Ingold (2008) expands this idea of sonic flux, positioning this flux within a wider, sensory understanding of place. He proposes that when we find ourselves in an environment, or more specifically the place in which a listening is situated, we are entering a zone of entanglement (Ingold, 2008). These zones are fluid, reflecting in our case, the motion of the listener, but more importantly the motions and shifts of all organisms and elements contributing to the flux within that place. Thus, he argues that place, like flux is constantly changing as organisms come and go and aspects shift across time. Place does not persist in a static sense, rather it occurs (Pink, 2009). The listener therefore, by their actions within place, temporarily pierces into the endless flux of sound via their listening. This entanglement, according to Ingold (2008), demands an active participation on behalf of the listener. This participation and activity of the listener forms place and therefore, for listening to be possible and for place to become, we must be positioned as participant or perhaps more accurately performer. The listener becomes a performer in place, amplifying and refocusing temporal and spatial phenomena not merely through physiological means, but also via active theoretical and methodological frameworks.
Transmissions Of Perception
In Listening, Szendy’s (2008) text on the multiplicity of auditory perception, he poses a provocation: “Can one make a listening listened to? Can I transmit my listening, unique as it is?” (p. 5). These two questions ask both sender and receiver to consider what it is they are engaging with when listening. Rather than considering listening purely as an a priori perceptive exercise, closed and resolved, it opens the way for a new understanding of the potentials of listening. It recognizes the subjective nature of our listening, but also calls us to consider how we might transmit our listenings and moreover realize the possibility to listening to a listener’s listening.
Transmission of a listener’s listening is a proposition that has risen with the dawn of Phonography (Kahn, 1999). Moreover, it is a phenomenon that has emerged specifically in conjunction with the recorded sonic arts, practices such as field recording. It takes into account the position of the listener, not merely as consumer of sounds in space and time, but as composer of it. Toniutti (1999) outlines a spatial reading of this positioning arguing that the listener defines (and records) a space from within the space. Implicit in this definition of space is a shift away from the early phonographic and ethnographic pre-occupations with the microphone’s abilities to document and furthermore present materials as objective and real (Kittler, 1986; Filene, 2000). Toniutti (1999) also recognizes that by defining ‘a space’ a listener’s listening reflects a series of considerations, not just the physiological, but concerns of aesthetics, dramaturgy, politics, and spatial (if not temporal) composition.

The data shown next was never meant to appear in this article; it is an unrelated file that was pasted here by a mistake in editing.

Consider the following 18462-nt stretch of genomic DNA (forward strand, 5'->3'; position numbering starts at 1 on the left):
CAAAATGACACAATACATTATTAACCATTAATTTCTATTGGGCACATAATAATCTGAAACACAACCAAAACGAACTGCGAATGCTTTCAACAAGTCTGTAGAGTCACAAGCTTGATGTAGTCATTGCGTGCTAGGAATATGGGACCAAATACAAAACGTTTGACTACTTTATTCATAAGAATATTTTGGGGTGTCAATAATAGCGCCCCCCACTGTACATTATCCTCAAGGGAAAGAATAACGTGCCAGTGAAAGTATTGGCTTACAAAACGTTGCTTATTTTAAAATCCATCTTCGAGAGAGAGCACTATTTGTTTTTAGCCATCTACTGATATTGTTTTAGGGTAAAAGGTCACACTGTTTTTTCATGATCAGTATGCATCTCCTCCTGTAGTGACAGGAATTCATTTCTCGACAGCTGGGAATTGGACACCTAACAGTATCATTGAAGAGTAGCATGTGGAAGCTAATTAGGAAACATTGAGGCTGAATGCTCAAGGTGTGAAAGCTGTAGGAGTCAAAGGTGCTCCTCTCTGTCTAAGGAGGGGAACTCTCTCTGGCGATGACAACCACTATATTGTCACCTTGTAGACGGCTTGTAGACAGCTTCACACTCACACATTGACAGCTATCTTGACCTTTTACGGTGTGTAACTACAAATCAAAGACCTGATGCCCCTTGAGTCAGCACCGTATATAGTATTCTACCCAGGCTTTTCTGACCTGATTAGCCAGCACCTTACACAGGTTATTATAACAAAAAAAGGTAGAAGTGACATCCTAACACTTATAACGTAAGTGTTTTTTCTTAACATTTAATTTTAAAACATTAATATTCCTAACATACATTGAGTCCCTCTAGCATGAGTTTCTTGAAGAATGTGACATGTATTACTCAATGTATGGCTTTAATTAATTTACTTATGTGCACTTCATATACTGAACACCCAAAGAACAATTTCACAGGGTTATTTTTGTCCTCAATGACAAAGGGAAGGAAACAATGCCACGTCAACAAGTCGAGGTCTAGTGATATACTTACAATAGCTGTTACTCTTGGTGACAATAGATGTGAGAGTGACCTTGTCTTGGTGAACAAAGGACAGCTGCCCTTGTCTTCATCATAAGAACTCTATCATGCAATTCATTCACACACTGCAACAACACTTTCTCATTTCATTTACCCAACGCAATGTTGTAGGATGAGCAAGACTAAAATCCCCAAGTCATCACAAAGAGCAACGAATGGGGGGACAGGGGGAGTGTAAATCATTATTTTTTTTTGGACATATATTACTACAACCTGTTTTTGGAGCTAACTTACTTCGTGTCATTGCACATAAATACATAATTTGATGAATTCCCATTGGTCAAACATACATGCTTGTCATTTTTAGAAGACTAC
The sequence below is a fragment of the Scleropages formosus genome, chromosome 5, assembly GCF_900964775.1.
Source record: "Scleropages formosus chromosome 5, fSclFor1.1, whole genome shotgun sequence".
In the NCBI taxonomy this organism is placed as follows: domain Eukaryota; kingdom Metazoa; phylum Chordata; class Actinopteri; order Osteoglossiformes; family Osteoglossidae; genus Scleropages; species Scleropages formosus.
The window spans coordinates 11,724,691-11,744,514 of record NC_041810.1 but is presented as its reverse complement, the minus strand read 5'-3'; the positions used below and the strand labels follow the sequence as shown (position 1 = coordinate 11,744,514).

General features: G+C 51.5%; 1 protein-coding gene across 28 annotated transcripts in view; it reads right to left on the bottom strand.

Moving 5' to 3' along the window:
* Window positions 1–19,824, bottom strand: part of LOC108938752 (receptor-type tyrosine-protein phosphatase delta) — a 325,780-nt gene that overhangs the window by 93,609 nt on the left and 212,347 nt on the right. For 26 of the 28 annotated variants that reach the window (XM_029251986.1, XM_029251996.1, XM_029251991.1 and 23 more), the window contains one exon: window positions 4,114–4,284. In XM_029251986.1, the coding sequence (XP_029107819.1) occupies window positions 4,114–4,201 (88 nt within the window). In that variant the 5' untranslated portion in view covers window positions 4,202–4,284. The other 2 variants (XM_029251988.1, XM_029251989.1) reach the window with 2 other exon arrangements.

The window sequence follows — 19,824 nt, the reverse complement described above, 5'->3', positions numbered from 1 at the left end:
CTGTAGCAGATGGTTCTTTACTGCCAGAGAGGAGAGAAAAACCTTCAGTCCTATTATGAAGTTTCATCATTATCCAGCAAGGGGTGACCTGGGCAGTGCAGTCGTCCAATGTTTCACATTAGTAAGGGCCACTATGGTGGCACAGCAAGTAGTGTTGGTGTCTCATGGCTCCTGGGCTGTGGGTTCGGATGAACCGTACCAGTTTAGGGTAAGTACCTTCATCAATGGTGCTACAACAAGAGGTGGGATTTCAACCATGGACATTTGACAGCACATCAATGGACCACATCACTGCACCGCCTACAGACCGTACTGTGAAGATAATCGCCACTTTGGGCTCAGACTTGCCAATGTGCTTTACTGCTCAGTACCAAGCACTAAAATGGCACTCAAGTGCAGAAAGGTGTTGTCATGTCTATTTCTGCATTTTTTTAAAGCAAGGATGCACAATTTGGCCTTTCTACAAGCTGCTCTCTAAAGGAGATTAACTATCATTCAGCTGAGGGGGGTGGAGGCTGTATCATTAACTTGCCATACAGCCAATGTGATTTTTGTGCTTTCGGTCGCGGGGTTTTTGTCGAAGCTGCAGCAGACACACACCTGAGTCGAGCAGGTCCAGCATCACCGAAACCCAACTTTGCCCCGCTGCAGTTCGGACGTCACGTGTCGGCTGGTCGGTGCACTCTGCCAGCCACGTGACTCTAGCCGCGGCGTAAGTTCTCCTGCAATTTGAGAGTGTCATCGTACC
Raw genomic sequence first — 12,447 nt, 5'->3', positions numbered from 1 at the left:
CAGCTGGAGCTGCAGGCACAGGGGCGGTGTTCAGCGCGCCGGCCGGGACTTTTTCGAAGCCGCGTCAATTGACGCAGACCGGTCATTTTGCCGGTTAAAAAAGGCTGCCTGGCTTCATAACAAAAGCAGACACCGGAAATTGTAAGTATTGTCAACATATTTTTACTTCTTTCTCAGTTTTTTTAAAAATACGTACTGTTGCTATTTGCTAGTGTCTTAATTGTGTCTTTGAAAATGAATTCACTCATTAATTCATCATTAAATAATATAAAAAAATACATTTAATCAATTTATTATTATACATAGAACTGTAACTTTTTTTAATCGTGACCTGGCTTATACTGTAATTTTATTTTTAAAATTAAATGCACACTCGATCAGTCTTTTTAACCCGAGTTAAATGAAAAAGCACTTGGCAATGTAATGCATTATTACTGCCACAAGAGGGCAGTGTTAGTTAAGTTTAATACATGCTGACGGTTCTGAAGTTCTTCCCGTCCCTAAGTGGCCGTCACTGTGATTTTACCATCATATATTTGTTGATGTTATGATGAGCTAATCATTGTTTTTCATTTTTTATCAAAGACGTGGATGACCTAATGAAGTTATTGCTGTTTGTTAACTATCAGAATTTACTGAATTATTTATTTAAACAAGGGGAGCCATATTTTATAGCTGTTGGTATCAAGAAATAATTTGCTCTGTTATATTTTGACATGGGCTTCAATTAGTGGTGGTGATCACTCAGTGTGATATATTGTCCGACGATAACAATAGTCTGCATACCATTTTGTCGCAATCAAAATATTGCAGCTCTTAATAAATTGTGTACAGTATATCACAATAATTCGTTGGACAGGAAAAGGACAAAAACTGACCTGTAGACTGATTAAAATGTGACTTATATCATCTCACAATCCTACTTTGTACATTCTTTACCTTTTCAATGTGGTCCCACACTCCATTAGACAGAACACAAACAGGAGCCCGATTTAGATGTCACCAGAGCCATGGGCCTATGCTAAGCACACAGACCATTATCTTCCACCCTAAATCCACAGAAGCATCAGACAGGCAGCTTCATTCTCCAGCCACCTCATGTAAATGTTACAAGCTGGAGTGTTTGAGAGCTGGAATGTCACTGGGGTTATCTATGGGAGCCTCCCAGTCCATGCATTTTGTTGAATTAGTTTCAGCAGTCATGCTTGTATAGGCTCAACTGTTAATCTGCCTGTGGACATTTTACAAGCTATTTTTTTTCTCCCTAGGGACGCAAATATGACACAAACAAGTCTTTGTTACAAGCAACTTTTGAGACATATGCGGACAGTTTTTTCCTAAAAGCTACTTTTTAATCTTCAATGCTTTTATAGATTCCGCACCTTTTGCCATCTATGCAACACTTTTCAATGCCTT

This consideration, of the listener’s listening, is one that makes way for the contemporary experiences of art-makers concerned with listening. Specifically, it asks listeners working in the field of audible arts to reflect upon the technological and philosophical expansions of listening we have arrived at in the early part of the 21st century. Ultimately, Szendy’s (2008) provocation suggests that we must investigate what a listener’s listening might be.
Conditions For A Relational Listening
If we accept, in this age of accessible technologies, that it is possible to listen to a listener’s listening, we must ask how is it that the listening takes place. It is here that the theory of relational listening emerges. This listening is one concerned with the possibilities of a listener’s creativity, to use their ears not so much as tools for extraction of information, but more as tools of creation. It asks what is it that is being listened to/for and ultimately how that listening is transmitted. It also asks what relationship exists between the two ears of the listener who wishes to transmit their listening. These two ears, the subjective organic ear and the prosthetic ear of the microphone, must be sympathetic to one another for a listening to be successfully transmitted.